We live in a world where most all of our private information is, in one way or another, linked up somewhere it shouldn't be. It has gotten to the point that many of us can barely remember our login information for the handfuls of websites that we use to manage our day-to-day lives. True encryption is something we strive for, but it's hard to come by. Think about how much harder this must be for governmental/military entities that rely on keeping their data safe? The latest efforts in high-security technology is from the Engineers at Xerox PARC, who have developed a self-destructing chip as part of DARPA's Vanishing Programmable Resources Project.
Sounds like something we'd see in a high-tech action thriller, doesn't it? Something goes wrong, security or identity is breached, chip explodes into tiny pieces with the touch of a button. According to Blic Spy, DARPA's method actually involves Gorilla Glass (instead of traditional plastic and metal) to construct the chip, and a laser to trigger the self-destructing process. Gorilla Glass, of course, is a Corning-produced technology that has been widely-used in smartphone glass screens, known for its dependable and strong properties. But the chip engineers state that in this case, we “ion-exchange temper it to build in stress”.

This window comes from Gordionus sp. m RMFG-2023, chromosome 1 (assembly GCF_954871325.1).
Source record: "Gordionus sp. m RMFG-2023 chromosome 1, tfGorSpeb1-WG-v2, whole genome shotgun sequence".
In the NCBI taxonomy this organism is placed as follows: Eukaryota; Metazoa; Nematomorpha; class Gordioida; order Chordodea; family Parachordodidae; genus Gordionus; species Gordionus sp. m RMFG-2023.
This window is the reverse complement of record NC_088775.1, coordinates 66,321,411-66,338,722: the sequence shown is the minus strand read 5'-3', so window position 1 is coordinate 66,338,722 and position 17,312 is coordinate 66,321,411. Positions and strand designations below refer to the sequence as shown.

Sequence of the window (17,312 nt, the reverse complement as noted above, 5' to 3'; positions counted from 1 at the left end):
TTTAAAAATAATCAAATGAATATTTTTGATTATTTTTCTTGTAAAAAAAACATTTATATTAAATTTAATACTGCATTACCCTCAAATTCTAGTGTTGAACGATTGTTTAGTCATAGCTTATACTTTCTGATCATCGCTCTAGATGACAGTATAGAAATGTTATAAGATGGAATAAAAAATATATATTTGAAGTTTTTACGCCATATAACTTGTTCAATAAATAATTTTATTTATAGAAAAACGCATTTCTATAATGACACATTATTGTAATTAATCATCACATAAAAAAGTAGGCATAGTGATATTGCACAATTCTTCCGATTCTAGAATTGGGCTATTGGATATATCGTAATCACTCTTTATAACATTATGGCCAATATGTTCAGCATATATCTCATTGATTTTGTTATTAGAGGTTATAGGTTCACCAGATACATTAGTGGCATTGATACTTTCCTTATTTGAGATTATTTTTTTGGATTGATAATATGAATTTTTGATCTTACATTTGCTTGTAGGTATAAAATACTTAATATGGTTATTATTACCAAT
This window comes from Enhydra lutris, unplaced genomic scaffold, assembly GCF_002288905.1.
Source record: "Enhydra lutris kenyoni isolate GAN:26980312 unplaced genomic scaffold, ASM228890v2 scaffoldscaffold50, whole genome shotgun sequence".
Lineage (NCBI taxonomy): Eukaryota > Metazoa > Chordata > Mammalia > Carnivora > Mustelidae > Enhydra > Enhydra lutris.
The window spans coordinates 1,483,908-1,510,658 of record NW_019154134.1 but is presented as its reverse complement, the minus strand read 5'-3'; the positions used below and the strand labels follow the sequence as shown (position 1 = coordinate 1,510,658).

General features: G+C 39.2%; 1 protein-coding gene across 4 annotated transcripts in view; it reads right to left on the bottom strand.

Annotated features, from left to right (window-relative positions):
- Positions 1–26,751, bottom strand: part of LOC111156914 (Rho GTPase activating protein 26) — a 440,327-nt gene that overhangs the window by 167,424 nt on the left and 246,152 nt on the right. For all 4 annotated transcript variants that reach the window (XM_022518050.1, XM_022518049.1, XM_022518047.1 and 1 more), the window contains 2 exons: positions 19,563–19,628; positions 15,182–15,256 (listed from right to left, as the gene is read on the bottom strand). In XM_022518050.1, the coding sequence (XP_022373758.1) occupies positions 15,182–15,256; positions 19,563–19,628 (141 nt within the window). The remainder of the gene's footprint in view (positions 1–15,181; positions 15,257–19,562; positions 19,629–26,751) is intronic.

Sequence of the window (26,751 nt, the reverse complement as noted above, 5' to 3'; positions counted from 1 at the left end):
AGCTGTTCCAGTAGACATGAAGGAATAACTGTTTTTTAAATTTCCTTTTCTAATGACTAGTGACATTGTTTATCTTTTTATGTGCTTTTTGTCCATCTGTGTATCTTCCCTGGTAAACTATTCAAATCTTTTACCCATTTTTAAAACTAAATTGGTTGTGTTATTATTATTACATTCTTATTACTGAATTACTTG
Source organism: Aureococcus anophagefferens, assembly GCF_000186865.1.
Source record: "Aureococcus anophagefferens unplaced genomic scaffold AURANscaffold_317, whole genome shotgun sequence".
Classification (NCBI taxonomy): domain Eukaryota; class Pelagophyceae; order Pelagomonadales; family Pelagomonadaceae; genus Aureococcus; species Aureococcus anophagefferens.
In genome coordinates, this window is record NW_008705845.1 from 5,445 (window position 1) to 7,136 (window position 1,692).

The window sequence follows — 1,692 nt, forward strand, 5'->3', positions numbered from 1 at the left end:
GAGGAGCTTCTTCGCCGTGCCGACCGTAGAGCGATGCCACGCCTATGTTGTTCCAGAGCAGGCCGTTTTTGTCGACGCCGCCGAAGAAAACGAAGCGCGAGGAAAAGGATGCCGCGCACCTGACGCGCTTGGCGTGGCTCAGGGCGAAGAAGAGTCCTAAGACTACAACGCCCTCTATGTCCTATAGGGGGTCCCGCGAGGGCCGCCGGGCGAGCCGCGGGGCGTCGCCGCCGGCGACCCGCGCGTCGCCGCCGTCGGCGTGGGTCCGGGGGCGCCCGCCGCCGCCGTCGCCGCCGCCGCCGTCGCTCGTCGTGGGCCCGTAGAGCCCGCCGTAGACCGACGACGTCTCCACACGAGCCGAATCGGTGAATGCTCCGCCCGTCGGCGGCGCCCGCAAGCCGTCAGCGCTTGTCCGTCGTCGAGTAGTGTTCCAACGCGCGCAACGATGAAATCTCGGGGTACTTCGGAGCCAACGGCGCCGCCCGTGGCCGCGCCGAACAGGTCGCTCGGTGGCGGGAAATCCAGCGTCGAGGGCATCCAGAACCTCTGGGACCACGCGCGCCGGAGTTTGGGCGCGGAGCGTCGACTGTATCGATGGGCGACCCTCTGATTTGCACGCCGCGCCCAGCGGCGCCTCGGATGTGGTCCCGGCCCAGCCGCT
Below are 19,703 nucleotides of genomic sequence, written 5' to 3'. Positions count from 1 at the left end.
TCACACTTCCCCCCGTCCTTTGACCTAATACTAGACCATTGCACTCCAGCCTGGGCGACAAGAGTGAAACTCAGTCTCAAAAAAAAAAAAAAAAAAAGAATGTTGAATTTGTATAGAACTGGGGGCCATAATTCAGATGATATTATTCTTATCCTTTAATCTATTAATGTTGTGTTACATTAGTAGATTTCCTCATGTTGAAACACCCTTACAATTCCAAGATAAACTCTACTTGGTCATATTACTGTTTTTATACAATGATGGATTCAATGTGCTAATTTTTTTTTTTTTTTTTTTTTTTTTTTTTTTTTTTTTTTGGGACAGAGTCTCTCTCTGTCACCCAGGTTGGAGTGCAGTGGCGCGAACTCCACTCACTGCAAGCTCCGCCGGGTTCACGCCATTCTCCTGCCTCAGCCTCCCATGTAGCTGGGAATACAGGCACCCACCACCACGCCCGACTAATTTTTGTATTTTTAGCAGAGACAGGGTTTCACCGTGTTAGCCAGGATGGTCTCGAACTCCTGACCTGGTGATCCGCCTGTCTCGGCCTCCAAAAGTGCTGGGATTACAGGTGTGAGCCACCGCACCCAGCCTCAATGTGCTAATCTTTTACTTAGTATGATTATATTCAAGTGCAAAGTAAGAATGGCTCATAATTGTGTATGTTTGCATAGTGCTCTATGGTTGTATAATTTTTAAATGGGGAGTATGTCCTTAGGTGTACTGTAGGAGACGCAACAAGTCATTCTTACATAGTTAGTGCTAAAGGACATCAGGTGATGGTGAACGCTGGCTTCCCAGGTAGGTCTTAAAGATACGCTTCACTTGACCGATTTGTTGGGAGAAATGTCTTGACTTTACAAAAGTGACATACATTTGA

Along with the laser triggering a response from the chip, a physical switch is used to boost radio signals into the device. These heavy amounts of stress cause peak levels of shattering. We could see this type of chip used for this in military situations, when “extremely sensitive data needs to be protected at all costs”. Sorry guys, we all want our own information secure, but this will never end up in our own hands. During DARPA's “Wait, What?” Future Technology Forum event in St. Louis this month, the team of engineers demonstrated the Self-Destructing chip's explosive properties.
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